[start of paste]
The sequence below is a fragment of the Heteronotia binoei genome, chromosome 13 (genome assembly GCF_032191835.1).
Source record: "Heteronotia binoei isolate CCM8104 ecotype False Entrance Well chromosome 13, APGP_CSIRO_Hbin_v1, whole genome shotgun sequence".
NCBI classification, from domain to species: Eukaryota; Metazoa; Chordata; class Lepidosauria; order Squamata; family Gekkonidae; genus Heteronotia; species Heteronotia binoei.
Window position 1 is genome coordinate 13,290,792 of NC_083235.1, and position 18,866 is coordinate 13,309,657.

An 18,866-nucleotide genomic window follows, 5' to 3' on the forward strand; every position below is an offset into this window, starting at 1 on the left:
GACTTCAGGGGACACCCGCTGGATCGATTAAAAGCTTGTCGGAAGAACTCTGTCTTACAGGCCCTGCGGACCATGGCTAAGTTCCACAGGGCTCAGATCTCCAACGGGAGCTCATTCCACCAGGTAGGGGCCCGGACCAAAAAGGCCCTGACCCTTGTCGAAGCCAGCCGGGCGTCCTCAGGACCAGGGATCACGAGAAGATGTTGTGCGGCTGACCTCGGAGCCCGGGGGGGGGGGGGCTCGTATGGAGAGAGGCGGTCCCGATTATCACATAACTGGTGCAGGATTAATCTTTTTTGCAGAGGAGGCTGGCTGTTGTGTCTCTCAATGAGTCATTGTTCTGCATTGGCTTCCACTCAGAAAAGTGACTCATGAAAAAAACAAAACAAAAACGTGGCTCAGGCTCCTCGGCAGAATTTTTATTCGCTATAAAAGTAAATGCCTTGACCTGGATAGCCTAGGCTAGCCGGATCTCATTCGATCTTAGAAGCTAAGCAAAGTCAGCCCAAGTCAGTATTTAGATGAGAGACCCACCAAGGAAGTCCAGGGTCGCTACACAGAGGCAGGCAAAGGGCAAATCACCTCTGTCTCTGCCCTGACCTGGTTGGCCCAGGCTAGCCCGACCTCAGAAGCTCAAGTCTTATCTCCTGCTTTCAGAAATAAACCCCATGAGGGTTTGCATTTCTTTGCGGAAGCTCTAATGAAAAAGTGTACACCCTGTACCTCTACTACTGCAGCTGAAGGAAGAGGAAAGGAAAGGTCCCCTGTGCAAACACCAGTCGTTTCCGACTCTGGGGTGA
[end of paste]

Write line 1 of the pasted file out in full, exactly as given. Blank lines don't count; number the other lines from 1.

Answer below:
The sequence below is a fragment of the Heteronotia binoei genome, chromosome 13 (genome assembly GCF_032191835.1).